A $100,000 salary doesn't put you in the top 1 percent of income at any age

A lot of people are overjoyed to cross the $100,000 threshold in annual income. And they should be — a six-figure salary is nothing to sneeze at.

But as income inequality in the US continues to worsen, a $100,000 salary creeps ever-closer to being an upper-middle-class income, not a sure sign of wealth.

In fact, according to a Business Insider analysis of US Census data, the $100,000 distinction isn't enough to put anyone, at any age for which there is reliable data, in the top 1% of personal incomes.

Here is the full breakdown.

top 1 percent income by age v2Business Insider/Andy Kiersz, data from Minnesota Population Center IPUMS

Business Insider analyzed data from the2015 American Community Survey, an annual survey by the US Census Bureau that talks to 1% of all US households about various economic, social, and housing demographics.

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Investment Banker 
Average Median Salary: $294,892

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Actor 
Potential Salary Earnings: Up to $80 million per movie

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Author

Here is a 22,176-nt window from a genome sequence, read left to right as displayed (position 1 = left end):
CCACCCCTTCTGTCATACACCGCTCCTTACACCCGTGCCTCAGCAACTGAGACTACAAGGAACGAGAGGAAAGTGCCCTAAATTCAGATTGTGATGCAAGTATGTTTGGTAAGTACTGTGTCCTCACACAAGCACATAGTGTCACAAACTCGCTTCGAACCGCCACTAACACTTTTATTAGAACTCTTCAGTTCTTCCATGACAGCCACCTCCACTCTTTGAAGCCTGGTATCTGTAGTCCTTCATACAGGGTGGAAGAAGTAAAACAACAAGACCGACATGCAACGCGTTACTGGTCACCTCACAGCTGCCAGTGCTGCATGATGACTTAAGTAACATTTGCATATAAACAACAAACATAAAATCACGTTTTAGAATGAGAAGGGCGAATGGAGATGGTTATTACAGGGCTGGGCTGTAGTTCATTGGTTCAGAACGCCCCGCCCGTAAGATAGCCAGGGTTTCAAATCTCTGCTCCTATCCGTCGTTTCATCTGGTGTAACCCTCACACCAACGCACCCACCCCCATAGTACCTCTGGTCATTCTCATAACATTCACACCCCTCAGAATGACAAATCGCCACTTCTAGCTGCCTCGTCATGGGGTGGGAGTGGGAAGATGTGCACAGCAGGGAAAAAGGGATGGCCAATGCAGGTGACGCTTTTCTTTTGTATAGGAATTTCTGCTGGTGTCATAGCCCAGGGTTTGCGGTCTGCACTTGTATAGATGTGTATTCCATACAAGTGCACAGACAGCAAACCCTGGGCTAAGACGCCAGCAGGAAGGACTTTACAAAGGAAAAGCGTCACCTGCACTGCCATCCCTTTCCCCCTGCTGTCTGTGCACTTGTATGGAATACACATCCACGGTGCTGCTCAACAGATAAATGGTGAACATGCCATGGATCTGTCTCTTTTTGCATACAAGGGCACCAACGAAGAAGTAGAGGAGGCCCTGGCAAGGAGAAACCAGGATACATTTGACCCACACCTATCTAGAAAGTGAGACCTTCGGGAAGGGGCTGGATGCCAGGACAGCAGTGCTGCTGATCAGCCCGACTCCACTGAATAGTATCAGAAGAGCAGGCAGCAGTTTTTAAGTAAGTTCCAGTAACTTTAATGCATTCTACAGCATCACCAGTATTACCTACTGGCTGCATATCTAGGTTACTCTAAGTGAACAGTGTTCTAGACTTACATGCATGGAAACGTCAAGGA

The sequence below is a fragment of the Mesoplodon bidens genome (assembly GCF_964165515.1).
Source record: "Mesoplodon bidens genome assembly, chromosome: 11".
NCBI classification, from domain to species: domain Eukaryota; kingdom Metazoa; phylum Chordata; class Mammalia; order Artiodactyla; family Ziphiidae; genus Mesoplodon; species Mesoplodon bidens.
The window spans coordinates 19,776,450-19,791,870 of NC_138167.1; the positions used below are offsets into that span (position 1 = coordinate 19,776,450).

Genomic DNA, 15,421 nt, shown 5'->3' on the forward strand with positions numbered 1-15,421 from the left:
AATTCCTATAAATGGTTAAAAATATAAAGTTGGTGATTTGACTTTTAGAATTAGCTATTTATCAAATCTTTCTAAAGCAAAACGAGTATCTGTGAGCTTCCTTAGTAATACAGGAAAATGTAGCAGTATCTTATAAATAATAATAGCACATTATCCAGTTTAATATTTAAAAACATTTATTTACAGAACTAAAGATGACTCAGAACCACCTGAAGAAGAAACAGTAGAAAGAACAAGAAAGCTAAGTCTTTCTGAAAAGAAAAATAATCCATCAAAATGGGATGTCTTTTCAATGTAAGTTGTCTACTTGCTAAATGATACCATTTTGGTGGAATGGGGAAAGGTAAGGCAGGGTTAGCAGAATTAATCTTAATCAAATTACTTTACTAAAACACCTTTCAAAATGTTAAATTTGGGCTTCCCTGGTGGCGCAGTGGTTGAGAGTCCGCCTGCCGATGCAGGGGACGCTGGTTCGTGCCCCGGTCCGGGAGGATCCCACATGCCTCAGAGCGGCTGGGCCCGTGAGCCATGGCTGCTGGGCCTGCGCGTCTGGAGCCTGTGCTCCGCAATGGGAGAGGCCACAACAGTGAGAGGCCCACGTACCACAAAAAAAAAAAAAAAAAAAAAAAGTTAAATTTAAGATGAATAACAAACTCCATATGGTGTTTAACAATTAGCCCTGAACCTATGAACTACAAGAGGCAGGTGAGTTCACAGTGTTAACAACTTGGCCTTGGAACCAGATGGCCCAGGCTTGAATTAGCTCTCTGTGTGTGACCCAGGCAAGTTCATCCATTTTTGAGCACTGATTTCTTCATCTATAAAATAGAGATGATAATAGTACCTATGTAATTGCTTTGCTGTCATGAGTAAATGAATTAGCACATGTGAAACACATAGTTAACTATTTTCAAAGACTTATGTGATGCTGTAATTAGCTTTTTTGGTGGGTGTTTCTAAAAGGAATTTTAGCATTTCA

Average Median Salary: $65,960

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Professional Athlete 
Average Median Salary: $12.6 million

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Entrepreneur 
Average Median Salary: $171,610 

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Lawyer 
Average Median Salary: $155,894

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Air Traffic Controller 
Average Median Salary: $122,950

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CPA 
Average Median Salary: $92,444

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Real Estate Agent 
Average Median Salary: $222,375

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Insurance Broker 
Average Median Salary: $105,680

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CEO 
Average Median Salary: $745,170

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Specifically, we used individual-level data from the Integrated Public Use Microdata Series, a project of the Minnesota Population Center at the University of Minnesota, which allowed us to estimate the cutoffs for being in the top 1% of earners among full-time, year-round workers for each age in 2015.

Ultimately, the data showed $116,000 at age 25 was the smallest six-figure salary you could have in order to be in the top 1% relative to your peers. But that number quickly jumps to $200,000 by the time you reach your 30s and $300,000 by the time you pass 35.

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